Kubrick went to great lengths to make it as realistic as possible, but of course it’s all based on what was thought possible in the 60’s. Again, this is really interesting to see today because, in a way, this is a bit of a time capsule. We were going to the Moon and nothing was going to stop us! We had high hopes and high expectations; it was this mindset that prompted an integrated space plan that would culminate with a man on Mars by 1982 (it was in fact this plan that helped shepherd in the Space Shuttle). Heady times indeed.
Arguably the most successful space endeavor right now is Space X, an entirely private company, and it’s looking more and more likely that serious future space exploration will be primarily driven by private enterprise. There are companies with designs on mining near-Earth asteroids and more than one company that’s talking about putting people on Mars. Maybe, in this sense, Kubrick got it right. He was just a few decades early.
It was great to see Discovery One sailing past, thirty feet long on the big screen and stark white against the blackness of space, and to hear Also sprach Zarathustra thundering in true surround sound. There’s a reason “2001” is on so many “best movies of all time” lists. Kubrick went the extra mile with its special effects, with some taking more than a year to execute on film. The results can still stand toe-to-toe with some of the CGI effects of today, over 40 years later.
It’s a movie you experience as much as watch. There are long stretches at the beginning and end where there’s no dialogue at all, where we’re watching things happen in front of us without anyone talking or even (except in two cases) any sort of musical accompaniment to tell us how to feel. We’re dropped into this story with very little background and things are presented as status quo. Travel to the Moon for a meeting is as remarkable as catching a flight from New York to Miami, with in-flight meals and a movie. And once you’re there everyone’s wearing regular clothes, suits and ties, having a regular meeting where a guy stands at a podium to address people. Kubrick didn’t want flashy spaceships and uniforms and all the sci-fi trappings that were common in movies back then. He didn’t want to make fun of the future. He wanted to show it for what it was, or what it could be. Maybe people really will visit Jupiter one day. “2001” is still a great movie, but with the passage of time its sense of “what could be” has turned into “what could have been,” and that makes it a little bittersweet for me.
I’m very happy to announce that WHEN THE VILLAIN COMES HOME is now available on Amazon in paperback and Kindle ebook format (other formats and purchasing venues are coming soon) and already has its first review on Goodreads, courtesy of Kris Ramsey! Thanks Kris!
Gabrielle Harbowy is running a series of blog interviews with the various authors in VILLAIN and the first three sets are available now on her blog:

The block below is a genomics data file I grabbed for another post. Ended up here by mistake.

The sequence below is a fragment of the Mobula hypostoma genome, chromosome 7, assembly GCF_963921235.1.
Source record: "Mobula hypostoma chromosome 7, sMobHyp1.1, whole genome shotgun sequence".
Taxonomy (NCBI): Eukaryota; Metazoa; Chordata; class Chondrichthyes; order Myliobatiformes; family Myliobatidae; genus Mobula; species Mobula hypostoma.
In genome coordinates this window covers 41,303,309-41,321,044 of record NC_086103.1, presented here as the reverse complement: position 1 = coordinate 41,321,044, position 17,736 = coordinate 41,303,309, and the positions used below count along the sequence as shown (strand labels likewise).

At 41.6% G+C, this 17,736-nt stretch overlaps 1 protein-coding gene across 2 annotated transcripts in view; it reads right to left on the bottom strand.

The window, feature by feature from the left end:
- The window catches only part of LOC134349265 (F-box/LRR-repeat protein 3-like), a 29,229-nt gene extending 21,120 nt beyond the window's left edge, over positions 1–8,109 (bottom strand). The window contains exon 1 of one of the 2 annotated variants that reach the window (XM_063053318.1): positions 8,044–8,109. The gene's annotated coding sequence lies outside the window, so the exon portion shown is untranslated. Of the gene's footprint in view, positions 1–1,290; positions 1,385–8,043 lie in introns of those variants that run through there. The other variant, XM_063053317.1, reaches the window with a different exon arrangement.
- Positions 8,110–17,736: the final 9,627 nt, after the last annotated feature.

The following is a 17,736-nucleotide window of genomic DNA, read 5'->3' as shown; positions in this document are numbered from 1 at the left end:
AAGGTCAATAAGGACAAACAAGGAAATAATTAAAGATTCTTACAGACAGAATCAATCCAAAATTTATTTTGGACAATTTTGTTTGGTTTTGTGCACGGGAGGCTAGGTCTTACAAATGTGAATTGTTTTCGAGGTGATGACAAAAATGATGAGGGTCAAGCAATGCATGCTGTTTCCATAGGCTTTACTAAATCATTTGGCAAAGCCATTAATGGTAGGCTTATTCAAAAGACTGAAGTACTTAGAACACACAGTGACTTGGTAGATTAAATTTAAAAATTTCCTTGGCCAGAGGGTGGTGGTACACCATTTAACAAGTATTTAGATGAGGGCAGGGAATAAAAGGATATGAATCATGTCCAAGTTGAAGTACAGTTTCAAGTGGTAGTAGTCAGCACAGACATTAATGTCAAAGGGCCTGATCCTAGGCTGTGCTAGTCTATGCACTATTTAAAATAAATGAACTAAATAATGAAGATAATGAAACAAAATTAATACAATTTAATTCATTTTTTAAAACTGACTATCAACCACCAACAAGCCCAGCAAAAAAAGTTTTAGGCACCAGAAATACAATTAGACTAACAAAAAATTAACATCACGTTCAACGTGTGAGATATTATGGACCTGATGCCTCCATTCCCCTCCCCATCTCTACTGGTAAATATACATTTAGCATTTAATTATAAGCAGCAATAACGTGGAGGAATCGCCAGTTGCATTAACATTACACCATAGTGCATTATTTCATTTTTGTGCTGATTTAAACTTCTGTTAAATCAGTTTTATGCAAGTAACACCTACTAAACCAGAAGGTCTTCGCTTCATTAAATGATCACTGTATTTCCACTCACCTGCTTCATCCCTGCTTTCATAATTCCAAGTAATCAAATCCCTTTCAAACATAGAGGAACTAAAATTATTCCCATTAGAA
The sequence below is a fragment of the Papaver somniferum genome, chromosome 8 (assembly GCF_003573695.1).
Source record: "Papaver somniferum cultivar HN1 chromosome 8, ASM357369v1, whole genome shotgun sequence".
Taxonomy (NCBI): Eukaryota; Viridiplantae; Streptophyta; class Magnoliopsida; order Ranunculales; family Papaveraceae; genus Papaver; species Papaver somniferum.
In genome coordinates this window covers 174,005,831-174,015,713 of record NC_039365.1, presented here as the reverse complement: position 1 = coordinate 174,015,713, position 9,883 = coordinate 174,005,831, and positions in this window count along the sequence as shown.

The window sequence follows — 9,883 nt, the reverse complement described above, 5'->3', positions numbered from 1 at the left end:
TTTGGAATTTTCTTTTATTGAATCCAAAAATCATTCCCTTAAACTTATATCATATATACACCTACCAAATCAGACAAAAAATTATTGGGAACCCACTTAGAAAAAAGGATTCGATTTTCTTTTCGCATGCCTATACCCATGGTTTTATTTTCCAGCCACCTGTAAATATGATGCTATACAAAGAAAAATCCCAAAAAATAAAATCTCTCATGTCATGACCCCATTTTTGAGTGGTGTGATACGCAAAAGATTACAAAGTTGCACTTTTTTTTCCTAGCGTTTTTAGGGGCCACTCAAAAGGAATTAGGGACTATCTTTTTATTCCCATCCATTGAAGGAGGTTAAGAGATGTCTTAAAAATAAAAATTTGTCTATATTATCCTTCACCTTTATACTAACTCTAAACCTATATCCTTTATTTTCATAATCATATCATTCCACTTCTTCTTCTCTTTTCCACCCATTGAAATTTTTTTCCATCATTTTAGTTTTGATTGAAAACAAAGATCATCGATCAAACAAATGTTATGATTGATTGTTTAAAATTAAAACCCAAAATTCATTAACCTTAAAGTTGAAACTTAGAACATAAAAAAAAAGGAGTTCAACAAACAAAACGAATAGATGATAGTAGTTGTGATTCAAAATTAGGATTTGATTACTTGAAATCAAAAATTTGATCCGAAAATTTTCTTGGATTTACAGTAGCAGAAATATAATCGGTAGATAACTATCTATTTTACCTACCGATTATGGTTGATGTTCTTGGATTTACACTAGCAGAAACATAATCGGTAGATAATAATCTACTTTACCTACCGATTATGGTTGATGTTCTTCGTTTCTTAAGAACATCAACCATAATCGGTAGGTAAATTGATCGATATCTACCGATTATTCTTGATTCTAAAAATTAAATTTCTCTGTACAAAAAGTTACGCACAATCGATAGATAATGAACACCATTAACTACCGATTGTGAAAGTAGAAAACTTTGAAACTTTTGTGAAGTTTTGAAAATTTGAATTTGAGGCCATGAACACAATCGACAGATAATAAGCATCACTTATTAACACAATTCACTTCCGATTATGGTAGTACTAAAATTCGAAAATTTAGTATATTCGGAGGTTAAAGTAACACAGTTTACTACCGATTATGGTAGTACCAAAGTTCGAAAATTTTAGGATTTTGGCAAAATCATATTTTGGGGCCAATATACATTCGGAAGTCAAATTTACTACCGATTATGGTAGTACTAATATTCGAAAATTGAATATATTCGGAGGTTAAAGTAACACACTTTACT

- Meet the Villains – Clint Talbert
- Meet the Villains part 2 – myself, Richard Lee Byers, and Erik Scott de Bie
- Meet the Villains part 3 – Gabrielle Harbowy, Ed Greenwood, and Gregory A. Wilson
WHEN THE VILLAIN COMES HOME is the follow-on anthology to last year’s award-nominated WHEN THE HERO COMES HOME [ Amazon | Goodreads ], both by Dragon Moon Press and edited by Gabrielle Harbowy and Ed Greenwood.
Heroes can save the world, but villains can change it. We’ve assembled a great mix of science fiction, fantasy, and speculative fiction. Come with us while we explore villains of all stripes — sons and daughters, lovers and fighters, minions and masterminds, in this giant volume of thirty great stories by award winners, rising stars, and bold new voices. With masterful tales by:
Camille Alexa – Pinktastic and the End of the World
Erik Scott de Bie – Hunger of the Blood Reaver
Chaz Brenchley – Villainelle
Eugie Foster – Oranges, Lemons, and Thou Beside Me
David Sakmyster – Prometheus Found
Marie Bilodeau – Happily Ever After
Richard Lee Byers – Little Things
K.D. McEntire – Heels
Peadar Ó Guilín – The Sunshine Baron
Jim C. Hines – Daddy’s Little Girl
Ari Marmell – Than to Serve in Heaven
Karin Lowachee – The Bleach
Jay Lake – The Woman Who Shattered the Moon
Julie Czerneda – Charity
J.M. Frey – Maddening Science
Clint Talbert – Birthright
Rachel Swirsky – Broken Clouds
Tony Pi – The Miscible Imp
Leah Petersen – Manmade
J.P. Moore – Lord of the Southern Sky
Ryan McFadden – Back in the Day
Todd McCaffrey – Robin Redbreast
Erik Buchanan – Cycle of Revenge
Gregory A. Wilson – The Presuil’s Call
Rosemary Jones – The Man With Looking-Glass Eyes
Gabrielle Harbowy – Starkeep
Ed Greenwood – A Lot of Sly Work Ahead
Mercedes Lackey / Larry Dixon – Heir Apparent
Chris A. Jackson – Home Again, Home Again
Steve Bornstein – The Best Laid Plans
…and another fantastic cover by Scott Purdy.